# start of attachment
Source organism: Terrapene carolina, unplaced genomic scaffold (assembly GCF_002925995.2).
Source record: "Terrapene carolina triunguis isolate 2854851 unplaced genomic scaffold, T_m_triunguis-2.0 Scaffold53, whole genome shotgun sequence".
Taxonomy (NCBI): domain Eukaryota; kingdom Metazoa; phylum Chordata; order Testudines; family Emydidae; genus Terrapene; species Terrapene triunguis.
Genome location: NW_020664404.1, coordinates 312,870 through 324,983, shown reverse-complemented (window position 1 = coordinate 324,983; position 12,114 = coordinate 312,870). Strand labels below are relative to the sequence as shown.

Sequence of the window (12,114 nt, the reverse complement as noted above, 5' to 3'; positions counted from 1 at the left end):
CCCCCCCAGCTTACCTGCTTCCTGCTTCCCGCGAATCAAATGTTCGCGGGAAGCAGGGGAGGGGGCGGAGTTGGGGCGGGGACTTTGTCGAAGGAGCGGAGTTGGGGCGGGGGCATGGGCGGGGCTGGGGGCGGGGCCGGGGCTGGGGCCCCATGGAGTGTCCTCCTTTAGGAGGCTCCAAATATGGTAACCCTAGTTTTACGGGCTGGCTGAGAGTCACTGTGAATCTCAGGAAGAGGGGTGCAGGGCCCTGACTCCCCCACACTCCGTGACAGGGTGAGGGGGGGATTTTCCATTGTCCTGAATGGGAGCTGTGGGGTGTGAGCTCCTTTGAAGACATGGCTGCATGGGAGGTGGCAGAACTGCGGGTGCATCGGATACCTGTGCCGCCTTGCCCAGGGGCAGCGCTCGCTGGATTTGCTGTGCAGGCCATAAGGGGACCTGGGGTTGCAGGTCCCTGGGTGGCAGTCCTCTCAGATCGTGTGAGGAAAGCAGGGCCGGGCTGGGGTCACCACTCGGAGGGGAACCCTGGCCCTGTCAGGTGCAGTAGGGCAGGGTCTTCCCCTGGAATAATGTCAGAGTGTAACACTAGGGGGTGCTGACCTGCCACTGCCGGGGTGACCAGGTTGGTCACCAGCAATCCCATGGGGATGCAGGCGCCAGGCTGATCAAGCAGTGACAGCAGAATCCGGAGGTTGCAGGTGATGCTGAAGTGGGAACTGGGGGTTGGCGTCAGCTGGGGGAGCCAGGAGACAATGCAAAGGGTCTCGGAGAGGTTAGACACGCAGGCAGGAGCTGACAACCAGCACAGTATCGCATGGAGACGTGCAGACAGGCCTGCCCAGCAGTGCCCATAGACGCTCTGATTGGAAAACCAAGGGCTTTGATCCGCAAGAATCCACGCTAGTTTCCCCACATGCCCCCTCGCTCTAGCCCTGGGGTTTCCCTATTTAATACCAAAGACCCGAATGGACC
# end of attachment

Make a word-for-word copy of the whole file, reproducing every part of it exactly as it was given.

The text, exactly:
Source organism: Terrapene carolina, unplaced genomic scaffold (assembly GCF_002925995.2).
Source record: "Terrapene carolina triunguis isolate 2854851 unplaced genomic scaffold, T_m_triunguis-2.0 Scaffold53, whole genome shotgun sequence".
Taxonomy (NCBI): domain Eukaryota; kingdom Metazoa; phylum Chordata; order Testudines; family Emydidae; genus Terrapene; species Terrapene triunguis.
Genome location: NW_020664404.1, coordinates 312,870 through 324,983, shown reverse-complemented (window position 1 = coordinate 324,983; position 12,114 = coordinate 312,870). Strand labels below are relative to the sequence as shown.

Sequence of the window (12,114 nt, the reverse complement as noted above, 5' to 3'; positions counted from 1 at the left end):
CCCCCCCAGCTTACCTGCTTCCTGCTTCCCGCGAATCAAATGTTCGCGGGAAGCAGGGGAGGGGGCGGAGTTGGGGCGGGGACTTTGTCGAAGGAGCGGAGTTGGGGCGGGGGCATGGGCGGGGCTGGGGGCGGGGCCGGGGCTGGGGCCCCATGGAGTGTCCTCCTTTAGGAGGCTCCAAATATGGTAACCCTAGTTTTACGGGCTGGCTGAGAGTCACTGTGAATCTCAGGAAGAGGGGTGCAGGGCCCTGACTCCCCCACACTCCGTGACAGGGTGAGGGGGGGATTTTCCATTGTCCTGAATGGGAGCTGTGGGGTGTGAGCTCCTTTGAAGACATGGCTGCATGGGAGGTGGCAGAACTGCGGGTGCATCGGATACCTGTGCCGCCTTGCCCAGGGGCAGCGCTCGCTGGATTTGCTGTGCAGGCCATAAGGGGACCTGGGGTTGCAGGTCCCTGGGTGGCAGTCCTCTCAGATCGTGTGAGGAAAGCAGGGCCGGGCTGGGGTCACCACTCGGAGGGGAACCCTGGCCCTGTCAGGTGCAGTAGGGCAGGGTCTTCCCCTGGAATAATGTCAGAGTGTAACACTAGGGGGTGCTGACCTGCCACTGCCGGGGTGACCAGGTTGGTCACCAGCAATCCCATGGGGATGCAGGCGCCAGGCTGATCAAGCAGTGACAGCAGAATCCGGAGGTTGCAGGTGATGCTGAAGTGGGAACTGGGGGTTGGCGTCAGCTGGGGGAGCCAGGAGACAATGCAAAGGGTCTCGGAGAGGTTAGACACGCAGGCAGGAGCTGACAACCAGCACAGTATCGCATGGAGACGTGCAGACAGGCCTGCCCAGCAGTGCCCATAGACGCTCTGATTGGAAAACCAAGGGCTTTGATCCGCAAGAATCCACGCTAGTTTCCCCACATGCCCCCTCGCTCTAGCCCTGGGGTTTCCCTATTTAATACCAAAGACCCGAATGGACC